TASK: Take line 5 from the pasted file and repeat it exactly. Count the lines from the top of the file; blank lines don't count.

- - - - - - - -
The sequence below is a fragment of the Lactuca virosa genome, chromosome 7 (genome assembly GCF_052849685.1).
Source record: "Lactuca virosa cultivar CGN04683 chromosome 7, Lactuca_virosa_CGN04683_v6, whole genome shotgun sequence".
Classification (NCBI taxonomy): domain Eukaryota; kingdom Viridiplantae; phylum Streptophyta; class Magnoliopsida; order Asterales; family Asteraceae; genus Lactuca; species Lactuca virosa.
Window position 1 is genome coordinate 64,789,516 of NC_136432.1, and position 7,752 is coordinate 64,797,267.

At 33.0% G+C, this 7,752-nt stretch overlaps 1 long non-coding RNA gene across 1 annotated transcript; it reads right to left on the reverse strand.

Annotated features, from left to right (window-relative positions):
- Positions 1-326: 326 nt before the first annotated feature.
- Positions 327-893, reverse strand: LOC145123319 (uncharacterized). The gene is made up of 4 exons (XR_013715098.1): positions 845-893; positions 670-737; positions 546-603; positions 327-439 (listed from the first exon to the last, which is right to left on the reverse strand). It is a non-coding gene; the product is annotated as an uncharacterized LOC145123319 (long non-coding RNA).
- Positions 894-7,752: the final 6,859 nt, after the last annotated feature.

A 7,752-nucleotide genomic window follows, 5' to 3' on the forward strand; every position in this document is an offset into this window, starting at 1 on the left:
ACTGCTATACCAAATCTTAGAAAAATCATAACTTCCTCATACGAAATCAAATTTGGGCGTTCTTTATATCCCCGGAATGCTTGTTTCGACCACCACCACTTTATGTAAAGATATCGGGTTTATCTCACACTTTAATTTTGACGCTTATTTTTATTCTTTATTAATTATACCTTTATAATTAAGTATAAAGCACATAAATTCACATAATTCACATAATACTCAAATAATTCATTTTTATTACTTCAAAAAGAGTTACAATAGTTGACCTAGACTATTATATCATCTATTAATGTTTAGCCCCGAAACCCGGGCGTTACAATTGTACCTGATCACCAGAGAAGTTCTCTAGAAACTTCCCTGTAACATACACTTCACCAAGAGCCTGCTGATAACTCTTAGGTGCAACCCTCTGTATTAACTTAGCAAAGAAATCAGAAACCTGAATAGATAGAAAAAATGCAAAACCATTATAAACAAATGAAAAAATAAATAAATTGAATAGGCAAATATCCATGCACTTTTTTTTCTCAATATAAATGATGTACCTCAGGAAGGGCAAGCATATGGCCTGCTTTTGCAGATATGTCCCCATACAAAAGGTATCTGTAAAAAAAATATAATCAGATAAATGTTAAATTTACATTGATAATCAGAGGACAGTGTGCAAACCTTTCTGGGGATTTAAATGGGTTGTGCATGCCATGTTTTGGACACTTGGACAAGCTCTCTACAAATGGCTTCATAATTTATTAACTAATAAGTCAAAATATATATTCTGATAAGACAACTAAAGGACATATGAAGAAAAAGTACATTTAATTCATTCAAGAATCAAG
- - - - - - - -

At 33.0% G+C, this 7,752-nt stretch overlaps 1 long non-coding RNA gene across 1 annotated transcript; it reads right to left on the reverse strand.